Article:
Sarah Pickstone: Other Stories

May 23, 2017

Sarah Pickstone’s most recent work is currently on display at CGP London alongside selected paintings from The Writer’s Series (2013) including ‘Stevie Smith and the Willow’, winner of the John Moore’s Painting Prize 2012.  Sarah is a member of Senior Faculty at the Royal Drawing School and here, she discusses her the latest exhibition and her wider practice.

Sarah Pickstone, Other Stories © CGP London

The paintings in The Writer’s Series were based on drawings I had made from Regent’s Park over a period of years. I was interested in the writers who had connections to the park and for whom the park became a focal point or place to work. In general though it was an imaginative idea - not faithful to history. The idea of the park is a useful frame for me - everything I need is there. I like the proximity of nature to the city and the sense of public and private in one very composed place.

Shakespeare’s late play, The Tempest is one of the main themes in the new body of work exhibited in Other Stories. I love this play; it breathes life into any idea you put to it and it provides an important backdrop for my paintings. The character of Prospero I understand as the Artist - and his magic as his means of transformation, of creativity, a play about making art and resolution from political conflict. The last year or two has been difficult to navigate in terms of making art, I have found it hard to be interested in art that wasn't political or that in some way didn't show a conscious awareness of the political upheaval and conflict in the world. It can be difficult to make painting feel relevant but you have to make the work you feel.

Sarah Pickstone, Other Stories © CGP London

Sarah Pickstone, Other Stories © CGP London

During my time in Regent’s Park, I had drawn the different varieties of rose in the various beds - usually old roses with good names.  The roses that I have been drawing since 2014 appear quite abstracted in the large paintings. How on earth can you paint a rose? It did occur to me that this very symbol of Englishness long ago migrated from Syria and China and I love the idea of this journey.  In the painting, a rose ends up in a fist and a stocky hand I had drawn from the bottom left hand corner of Guernica.  I think there’s a stigmata there too - relating to the fallen figure with arms outstretched.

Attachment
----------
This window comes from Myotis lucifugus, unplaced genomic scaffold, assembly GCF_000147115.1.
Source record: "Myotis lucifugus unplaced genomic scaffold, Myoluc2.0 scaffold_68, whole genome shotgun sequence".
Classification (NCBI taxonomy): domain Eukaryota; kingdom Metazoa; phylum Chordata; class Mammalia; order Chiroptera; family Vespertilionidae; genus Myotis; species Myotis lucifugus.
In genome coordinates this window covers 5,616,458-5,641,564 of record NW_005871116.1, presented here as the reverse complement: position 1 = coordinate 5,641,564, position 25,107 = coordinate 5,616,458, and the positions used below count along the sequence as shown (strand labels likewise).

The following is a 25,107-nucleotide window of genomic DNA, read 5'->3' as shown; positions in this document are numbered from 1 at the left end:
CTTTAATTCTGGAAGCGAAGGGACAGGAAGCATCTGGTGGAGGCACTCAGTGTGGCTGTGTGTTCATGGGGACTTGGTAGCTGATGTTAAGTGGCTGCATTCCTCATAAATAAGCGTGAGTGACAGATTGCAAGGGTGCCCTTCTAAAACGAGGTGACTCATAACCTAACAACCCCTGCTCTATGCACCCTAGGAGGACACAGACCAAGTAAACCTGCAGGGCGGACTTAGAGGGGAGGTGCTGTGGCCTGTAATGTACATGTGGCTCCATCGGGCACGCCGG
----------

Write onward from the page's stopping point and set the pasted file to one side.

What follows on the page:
I read poetry, fiction and love theatre and often find a starting point in a piece of text. The idea for 'Stevie Smith and The Willow’ came whilst drawing the willow tree in the park and having a copy of Smith’s collected poems open at the page of ‘Not waving but drowning’. I’ve made paintings about George Eliot who wrote Middlemarch while living in a villa in the park, Mary Shelley, Sylvia Plath and Catherine Mansfield who went to school nearby. Whether you can truly translate narrative ideas is something I think about a lot. Poetry I find, because of its form, has much in common with painting.

Sarah Pickstone, Other Stories © CGP London

Drawing is a critical part of my working process both to begin and as part of the gesture of the larger work. Even the final paintings rely on the white ground of the panel - like the page. I try to leave as much blank space as possible.  The pencil drawings I make are for information and I rarely show them. They are quite ugly and overcooked, but useful. Occasionally I work in pencil crayon but the colour, no matter how hard I try, is always wildly out of keeping with what I’m looking at. I need a few lessons.

Sarah Pickstone, Other Stories © CGP London

Back in the studio I take elements from the drawings and play around with various different media and consciously change the scale and character of the drawings. Play and experimentation are important factors in the process. Predictable marks and things I already know make me frustrated. I have a stack of drawings that I go back to for reference and a whole plan chest full of willow trees.  Most ideas are worked through with watercolour and a large brush. If a watercolour study works, I will make a larger painting in acrylic.

Sarah Pickstone, Other Stories © CGP London

Director of CGP, Judith Carlton, is a long-term supporter of Sarah’s work;

‘We are thrilled to be working with Sarah as I have admired her work for some years now. Our gallery's park setting is perhaps an idyllic backdrop for this rich body of work, especially her stunning new series, some of which were developed in response to Southwark Park.  When I was offered this job 2 years ago I immediately celebrated by buying Sarah's book, 'Park Notes', and set my mind to working with Sarah once I had settled in.  I was lucky enough to see many of The Writers Series in development in Sarah's Cubitt studio, so seeing some of them again in Other Stories is a real treat.’ 

Other Stories is open at CGP Gallery until 4 June. There will be a closing party on Saturday 3rd June at 4pm including a conversation with Sarah, Paul Hobson (Director of Modern Art Oxford), Melissa Blanchflower (Curator at the Serpentine Gallery), Helen Nisbet (Curator, Cubitt Gallery) and Judith Carlton (CGP – London).